On 3 June 2017, Malta went to the polls for the 13th time since becoming an independent state (1964). The election was considered a watershed moment; an opportunity to fold a Labour government (in power since 2013) after a string of corruption and patronage allegations, or renew an administration credited with bringing forth the most prosperous economic times in history. The latter prevailed, and with the second consecutive landslide, Prime Minister Joseph Muscat was re-elected to office (54.8%) with a nine-seat majority. For the first time, the Opposition presented itself as a coalition of two parties, the Nationalist Party (led by Dr Simon Busuttil) and the Democratic Party (led by Dr Marlene Farrugia) who garnered 43.3%. Following the electoral debacle, the two leaders in the Opposition camp, resigned. This report highlights the context within which this election was held and gives a critical assessment of the salient events that characterized the political situation in 2017.
A National Hobby Called Politics
When called to the polls, Malta, once again, experienced a very high participation rate. For the June 2017 election, out of 341,856 registered voters, 314,696 (92.1%) cast their vote. Although this was the lowest turnout since 1996, it confirms the importance Maltese people give to general elections. The voting turnout trend ranks Malta ninth at the international level, and first in Europe despite having non-compulsory voting. Malta is hooked onto politics in many ways. A highly dense community living within confined spaces, the country offers close proximity to politicians, often considered as the panacea to problem solving. Moreover, the electoral system employed to elect governments, the Single Transferable Vote, renders politicians entirely dependent on the relationship they can cultivate with citizens.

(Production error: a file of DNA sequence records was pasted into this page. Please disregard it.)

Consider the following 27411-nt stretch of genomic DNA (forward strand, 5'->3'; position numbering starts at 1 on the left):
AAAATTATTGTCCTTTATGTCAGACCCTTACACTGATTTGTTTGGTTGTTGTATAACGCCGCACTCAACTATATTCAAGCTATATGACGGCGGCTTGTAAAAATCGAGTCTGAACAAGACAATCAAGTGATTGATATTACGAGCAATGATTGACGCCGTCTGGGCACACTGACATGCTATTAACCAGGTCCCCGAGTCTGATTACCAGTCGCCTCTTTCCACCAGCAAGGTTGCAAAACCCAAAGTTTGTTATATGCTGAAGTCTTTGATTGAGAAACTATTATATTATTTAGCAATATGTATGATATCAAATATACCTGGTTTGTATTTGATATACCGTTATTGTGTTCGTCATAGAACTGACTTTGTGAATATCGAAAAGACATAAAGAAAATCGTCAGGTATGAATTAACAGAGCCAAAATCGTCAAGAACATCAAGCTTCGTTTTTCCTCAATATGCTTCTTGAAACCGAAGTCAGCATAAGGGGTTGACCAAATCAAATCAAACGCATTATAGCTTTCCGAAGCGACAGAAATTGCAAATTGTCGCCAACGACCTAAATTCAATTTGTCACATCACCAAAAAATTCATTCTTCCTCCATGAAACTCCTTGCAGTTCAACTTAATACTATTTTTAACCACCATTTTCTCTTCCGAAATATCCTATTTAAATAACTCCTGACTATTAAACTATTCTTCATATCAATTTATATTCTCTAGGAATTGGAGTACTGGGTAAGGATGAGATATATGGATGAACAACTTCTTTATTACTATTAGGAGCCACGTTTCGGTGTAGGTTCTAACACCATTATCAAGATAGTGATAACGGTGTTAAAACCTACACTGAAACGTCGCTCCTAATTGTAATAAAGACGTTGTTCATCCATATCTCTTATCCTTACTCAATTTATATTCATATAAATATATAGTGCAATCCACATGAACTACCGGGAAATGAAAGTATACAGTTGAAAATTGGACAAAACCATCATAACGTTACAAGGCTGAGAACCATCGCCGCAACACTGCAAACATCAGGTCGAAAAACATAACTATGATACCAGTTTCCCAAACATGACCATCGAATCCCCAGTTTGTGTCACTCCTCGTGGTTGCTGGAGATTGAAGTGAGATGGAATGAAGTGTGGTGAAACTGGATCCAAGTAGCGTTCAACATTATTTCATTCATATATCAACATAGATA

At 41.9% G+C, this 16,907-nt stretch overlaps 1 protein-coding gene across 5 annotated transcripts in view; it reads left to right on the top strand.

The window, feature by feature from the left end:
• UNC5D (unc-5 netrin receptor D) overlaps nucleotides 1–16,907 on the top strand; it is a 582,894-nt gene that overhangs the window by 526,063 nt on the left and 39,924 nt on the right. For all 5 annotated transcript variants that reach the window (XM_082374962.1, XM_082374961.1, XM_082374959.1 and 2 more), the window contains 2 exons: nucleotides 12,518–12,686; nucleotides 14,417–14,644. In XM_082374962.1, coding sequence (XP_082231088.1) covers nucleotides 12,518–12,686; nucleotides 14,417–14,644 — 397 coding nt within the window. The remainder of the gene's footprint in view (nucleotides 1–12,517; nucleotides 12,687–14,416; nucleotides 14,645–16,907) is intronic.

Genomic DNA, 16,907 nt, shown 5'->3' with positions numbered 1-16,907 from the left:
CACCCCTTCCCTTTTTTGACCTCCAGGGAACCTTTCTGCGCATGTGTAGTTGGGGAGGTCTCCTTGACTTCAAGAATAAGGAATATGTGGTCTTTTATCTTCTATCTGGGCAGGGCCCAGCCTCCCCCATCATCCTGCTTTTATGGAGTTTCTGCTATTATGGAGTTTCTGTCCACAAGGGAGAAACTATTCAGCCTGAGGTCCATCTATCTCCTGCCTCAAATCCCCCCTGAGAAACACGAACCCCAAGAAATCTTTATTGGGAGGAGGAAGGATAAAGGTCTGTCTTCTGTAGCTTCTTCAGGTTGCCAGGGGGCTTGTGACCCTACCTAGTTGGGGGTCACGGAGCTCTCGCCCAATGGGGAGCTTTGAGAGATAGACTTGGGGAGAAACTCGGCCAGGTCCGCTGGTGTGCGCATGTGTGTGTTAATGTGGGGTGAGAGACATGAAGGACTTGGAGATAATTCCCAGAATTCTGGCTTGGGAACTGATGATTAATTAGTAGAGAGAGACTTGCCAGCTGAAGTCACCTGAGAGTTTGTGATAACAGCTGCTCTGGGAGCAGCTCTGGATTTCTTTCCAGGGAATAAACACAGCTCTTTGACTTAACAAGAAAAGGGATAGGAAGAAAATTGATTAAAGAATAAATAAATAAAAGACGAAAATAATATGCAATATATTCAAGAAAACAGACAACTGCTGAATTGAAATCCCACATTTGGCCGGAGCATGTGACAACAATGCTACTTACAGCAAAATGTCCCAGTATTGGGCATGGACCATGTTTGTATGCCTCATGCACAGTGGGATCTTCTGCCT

Politics is pervasively present. Malta has preserved a two party system that gives substantial leverage to the two main parties, the Partit Nazzjonalista and Partit Laburista, which almost share the entire spoils between them. A third party, the Alternattiva Demokratika, formed in 1992, has been unable to go beyond 1.8% of the national consensus (its best ever result in 2013 with 5,506 votes). According to Kenneth Wain, “the politics of polemic are ingrained in our culture and attain the quality of the spectacle in tribal events like the festa and the mass meeting,” where the “politics of tribalism is nurtured” at local and national level. Reactions on most issues in the country often spill over into politics, with respective territories guarded fervidly, assisted (and enabled) by party media (the two main parties own their own newspaper, TV and radio station).